Complexion Primers
Cover FX Skinprep FX: Basic, though very reliable, silicone-based primer with a few key skin care ingredients to round out the formulation. It's not fancy, but it is very reliable.

Laura Geller Spackle Under Makeup Primer: A make-up artist and beauty editor favorite! This formula camouflages large pores and fine lines, keeps foundation very smooth, moderately controls shine, and comes in an airless pump that keeps the product fresh.

OC Eight Mattifying Gel: One of the more expensive options, but truly outstanding for very oily skin. It can leave a slightly white cast if not blended carefully and well, so I only recommend it for seriously oily skin - and not for photography makeup.

Urban Decay Brightening Potion Complexion Primer Lotion: Silky texture with ingredients that not only smooth the skin, but have (a few) ingredients to improve skin tone. It doesn't replace a good tone-evening treatment, but it can enhance the effect of another one if you've already got one in your regimen.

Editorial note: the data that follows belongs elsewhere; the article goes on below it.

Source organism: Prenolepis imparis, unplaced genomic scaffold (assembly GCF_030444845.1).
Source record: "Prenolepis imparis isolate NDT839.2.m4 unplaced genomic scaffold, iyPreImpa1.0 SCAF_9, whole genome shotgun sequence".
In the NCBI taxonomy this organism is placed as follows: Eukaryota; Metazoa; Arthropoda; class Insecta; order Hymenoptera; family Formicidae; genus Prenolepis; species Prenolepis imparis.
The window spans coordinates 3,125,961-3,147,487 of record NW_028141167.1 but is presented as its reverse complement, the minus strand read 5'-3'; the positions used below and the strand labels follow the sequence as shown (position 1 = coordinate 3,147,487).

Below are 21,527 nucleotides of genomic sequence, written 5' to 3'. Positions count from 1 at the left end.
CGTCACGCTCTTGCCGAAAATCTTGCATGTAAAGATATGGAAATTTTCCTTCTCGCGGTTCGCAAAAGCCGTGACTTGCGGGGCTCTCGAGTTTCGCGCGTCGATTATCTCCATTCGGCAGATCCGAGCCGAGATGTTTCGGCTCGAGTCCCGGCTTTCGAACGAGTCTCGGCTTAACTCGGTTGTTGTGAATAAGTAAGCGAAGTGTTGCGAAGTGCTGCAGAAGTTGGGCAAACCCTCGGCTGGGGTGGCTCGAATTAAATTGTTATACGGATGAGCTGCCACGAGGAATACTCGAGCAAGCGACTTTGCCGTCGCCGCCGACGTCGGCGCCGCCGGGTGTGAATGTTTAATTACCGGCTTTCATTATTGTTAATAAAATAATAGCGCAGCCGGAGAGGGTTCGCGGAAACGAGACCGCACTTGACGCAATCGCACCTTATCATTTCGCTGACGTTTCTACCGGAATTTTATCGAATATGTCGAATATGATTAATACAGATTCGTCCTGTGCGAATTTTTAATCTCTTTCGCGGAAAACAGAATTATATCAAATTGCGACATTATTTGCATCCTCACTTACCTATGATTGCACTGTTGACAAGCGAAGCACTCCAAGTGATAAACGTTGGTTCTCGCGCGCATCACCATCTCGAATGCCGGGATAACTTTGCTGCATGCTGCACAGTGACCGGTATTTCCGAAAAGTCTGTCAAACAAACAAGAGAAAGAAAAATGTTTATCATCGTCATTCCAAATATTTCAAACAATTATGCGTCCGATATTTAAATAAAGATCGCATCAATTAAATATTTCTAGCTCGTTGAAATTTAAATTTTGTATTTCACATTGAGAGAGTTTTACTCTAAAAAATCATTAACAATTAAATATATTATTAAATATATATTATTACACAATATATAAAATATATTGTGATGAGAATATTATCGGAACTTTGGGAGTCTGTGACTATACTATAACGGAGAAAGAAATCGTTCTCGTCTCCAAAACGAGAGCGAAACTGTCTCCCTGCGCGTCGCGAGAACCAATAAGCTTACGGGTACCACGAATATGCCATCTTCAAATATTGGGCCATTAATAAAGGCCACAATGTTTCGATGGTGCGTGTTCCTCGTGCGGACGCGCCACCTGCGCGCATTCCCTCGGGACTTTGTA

M.A.C. Prep + Prime Brightening Serum: Similar idea to the product above from Urban Decay, but the usage is a bit different. This product actually goes on before your treatments, not as the last step before foundation. I've noticed that this one not only improves the clarity of my skin (after about 6 weeks of use), but the hydration, though minimal, keeps my skin from trying to pull the moisture out of my foundation. (If you end up with slightly powdery streaks in your foundation by the end of the day, your skin may need more hydration - even if you have an oily complexion.

Make-up Secrets for Tangueras Part I

In my previous life, I was a makeup artist. I worked for over 20 cosmetic companies, both as a freelance make-up artist and as a full-time counter make-up artist. When I started my own online, and for a short time print, beauty magazine, I worked as the editor, photographer and make-up artist with 3 models and 2 contributing writers. It was fun - which was lucky because none of us made a dime. Chalk it up to one of those character-building experiences. I also did make-up for events, worked on teams with artists for pageants and runway shows. Sometimes I still miss the job. I don't miss being on my feet for 8-10 hours a day and I certainly don't miss the selling aspect of some of the jobs. But the artistry and creativity, I miss that.